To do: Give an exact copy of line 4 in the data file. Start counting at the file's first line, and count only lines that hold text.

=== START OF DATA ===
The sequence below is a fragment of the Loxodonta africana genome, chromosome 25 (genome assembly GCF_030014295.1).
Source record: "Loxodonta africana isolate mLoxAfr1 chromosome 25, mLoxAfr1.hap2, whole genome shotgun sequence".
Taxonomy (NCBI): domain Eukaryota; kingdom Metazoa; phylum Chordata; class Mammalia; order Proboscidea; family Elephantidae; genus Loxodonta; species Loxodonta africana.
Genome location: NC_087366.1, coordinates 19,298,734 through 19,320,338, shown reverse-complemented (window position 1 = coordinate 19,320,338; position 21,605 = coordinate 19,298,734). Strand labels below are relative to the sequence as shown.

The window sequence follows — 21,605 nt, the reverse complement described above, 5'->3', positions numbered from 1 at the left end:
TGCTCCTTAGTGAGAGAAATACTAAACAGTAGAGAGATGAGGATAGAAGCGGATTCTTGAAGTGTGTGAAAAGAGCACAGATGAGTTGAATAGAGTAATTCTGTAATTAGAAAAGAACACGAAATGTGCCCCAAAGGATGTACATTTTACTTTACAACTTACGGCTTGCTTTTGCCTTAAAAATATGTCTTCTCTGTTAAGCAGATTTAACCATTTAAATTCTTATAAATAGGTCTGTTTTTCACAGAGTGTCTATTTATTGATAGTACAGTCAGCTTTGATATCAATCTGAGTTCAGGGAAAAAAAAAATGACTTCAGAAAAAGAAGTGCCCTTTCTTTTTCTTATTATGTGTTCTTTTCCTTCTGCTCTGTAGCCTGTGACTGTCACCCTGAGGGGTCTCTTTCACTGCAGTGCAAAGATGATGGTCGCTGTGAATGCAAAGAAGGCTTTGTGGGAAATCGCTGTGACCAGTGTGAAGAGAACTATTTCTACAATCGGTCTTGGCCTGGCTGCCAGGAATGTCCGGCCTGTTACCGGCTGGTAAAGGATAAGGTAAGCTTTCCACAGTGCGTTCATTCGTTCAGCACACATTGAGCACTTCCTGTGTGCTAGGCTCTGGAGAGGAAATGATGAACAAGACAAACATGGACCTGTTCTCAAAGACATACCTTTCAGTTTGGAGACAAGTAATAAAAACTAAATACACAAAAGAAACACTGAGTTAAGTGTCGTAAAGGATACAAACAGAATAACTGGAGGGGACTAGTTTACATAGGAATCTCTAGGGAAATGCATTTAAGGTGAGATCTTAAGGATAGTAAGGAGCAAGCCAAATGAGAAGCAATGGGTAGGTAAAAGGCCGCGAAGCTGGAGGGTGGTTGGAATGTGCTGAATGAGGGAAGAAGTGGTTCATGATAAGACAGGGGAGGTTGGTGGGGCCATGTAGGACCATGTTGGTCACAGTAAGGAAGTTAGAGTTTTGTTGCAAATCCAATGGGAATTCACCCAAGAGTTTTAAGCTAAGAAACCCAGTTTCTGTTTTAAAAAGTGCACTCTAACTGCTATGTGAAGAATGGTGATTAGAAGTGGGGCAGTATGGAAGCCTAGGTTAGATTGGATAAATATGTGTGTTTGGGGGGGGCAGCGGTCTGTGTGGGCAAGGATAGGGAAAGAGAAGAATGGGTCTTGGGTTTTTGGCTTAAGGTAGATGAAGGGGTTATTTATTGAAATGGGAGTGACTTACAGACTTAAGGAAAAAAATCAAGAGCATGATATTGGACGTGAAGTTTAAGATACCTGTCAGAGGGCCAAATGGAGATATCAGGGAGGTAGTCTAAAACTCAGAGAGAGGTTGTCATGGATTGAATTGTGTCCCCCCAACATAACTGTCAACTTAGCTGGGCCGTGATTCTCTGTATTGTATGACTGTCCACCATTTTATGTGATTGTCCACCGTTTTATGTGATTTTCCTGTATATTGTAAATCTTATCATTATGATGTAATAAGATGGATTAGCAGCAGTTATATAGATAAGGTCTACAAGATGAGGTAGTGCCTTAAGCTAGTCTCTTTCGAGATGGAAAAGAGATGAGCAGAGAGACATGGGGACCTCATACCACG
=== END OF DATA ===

Genome location: NC_087366.1, coordinates 19,298,734 through 19,320,338, shown reverse-complemented (window position 1 = coordinate 19,320,338; position 21,605 = coordinate 19,298,734). Strand labels below are relative to the sequence as shown.